Abstract: We develop new methodology to improve our understanding of the causal effects of multivariate air pollution exposures on public health. Typically, exposure to air pollution for an individual is measured at their home geographic region, though people travel to different regions with potentially different levels of air pollution. To account for this, we incorporate estimates of the mobility of individuals from cell phone mobility data to get an improved estimate of their exposure to air pollution. We treat this as an interference problem, where individuals in one geographic region can be affected by exposures in other regions due to mobility into those areas. We propose policy-relevant estimands and derive expressions showing the extent of bias one would obtain by ignoring this mobility. We additionally highlight the benefits of the proposed interference framework relative to a measurement error framework for accounting for mobility. We develop novel estimation strategies to estimate causal effects that account for this spatial spillover utilizing flexible Bayesian methodology. Empirically we find that this leads to improved estimation of the causal effects of air pollution exposures over analyses that ignore spatial spillover caused by mobility.

5.Augmented match weighted estimators for average treatment effects

Authors:Tanchumin Xu, Yunshu Zhang, Shu Yang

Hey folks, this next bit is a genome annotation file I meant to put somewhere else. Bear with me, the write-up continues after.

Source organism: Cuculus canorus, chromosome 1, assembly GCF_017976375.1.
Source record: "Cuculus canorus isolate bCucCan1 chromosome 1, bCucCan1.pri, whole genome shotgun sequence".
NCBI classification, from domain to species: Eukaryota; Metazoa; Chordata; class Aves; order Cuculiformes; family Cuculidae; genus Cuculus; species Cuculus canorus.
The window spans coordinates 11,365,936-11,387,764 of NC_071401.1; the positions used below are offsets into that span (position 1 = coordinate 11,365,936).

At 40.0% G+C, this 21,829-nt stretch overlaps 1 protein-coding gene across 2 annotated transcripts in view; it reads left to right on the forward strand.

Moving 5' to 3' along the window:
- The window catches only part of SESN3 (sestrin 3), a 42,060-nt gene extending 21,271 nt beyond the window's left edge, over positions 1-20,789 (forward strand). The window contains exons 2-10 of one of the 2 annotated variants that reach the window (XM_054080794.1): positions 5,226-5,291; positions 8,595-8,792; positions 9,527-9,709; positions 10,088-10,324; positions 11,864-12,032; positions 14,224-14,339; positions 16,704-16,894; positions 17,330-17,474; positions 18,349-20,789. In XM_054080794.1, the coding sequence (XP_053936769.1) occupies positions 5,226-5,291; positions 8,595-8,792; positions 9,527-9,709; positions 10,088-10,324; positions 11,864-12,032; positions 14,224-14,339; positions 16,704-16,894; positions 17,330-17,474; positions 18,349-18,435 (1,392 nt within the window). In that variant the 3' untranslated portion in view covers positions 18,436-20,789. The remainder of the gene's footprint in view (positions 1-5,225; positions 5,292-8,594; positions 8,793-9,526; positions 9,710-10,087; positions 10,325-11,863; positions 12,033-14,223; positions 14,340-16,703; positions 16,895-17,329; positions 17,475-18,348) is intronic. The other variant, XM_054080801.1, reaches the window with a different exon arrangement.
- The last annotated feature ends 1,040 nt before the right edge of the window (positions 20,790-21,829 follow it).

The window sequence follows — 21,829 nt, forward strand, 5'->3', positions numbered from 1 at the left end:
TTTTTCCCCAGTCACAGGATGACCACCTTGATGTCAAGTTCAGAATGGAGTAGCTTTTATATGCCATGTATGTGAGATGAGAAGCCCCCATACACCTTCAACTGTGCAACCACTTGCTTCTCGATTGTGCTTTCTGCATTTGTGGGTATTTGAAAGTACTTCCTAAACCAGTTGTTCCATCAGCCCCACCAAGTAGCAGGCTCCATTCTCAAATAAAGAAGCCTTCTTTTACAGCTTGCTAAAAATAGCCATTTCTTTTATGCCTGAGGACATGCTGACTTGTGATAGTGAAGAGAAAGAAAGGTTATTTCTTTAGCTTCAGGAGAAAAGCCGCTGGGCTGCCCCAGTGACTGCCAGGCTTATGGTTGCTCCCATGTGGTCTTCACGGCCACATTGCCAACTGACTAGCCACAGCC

Abstract: Propensity score matching (PSM) and augmented inverse propensity weighting (AIPW) are widely used in observational studies to estimate causal effects. The two approaches present complementary features. The AIPW estimator is doubly robust and locally efficient but can be unstable when the propensity scores are close to zero or one due to weighting by the inverse of the propensity score. On the other hand, PSM circumvents the instability of propensity score weighting but it hinges on the correctness of the propensity score model and cannot attain the semiparametric efficiency bound. Besides, the fixed number of matches, K, renders PSM nonsmooth and thus invalidates standard nonparametric bootstrap inference. This article presents novel augmented match weighted (AMW) estimators that combine the advantages of matching and weighting estimators. AMW adheres to the form of AIPW for its double robustness and local efficiency but it mitigates the instability due to weighting. We replace inverse propensity weights with matching weights resulting from PSM with unfixed K. Meanwhile, we propose a new cross-validation procedure to select K that minimizes the mean squared error anchored around an unbiased estimator of the causal estimand. Besides, we derive the limiting distribution for the AMW estimators showing that they enjoy the double robustness property and can achieve the semiparametric efficiency bound if both nuisance models are correct. As a byproduct of unfixed K which smooths the AMW estimators, nonparametric bootstrap can be adopted for variance estimation and inference. Furthermore, simulation studies and real data applications support that the AMW estimators are stable with extreme propensity scores and their variances can be obtained by naive bootstrap.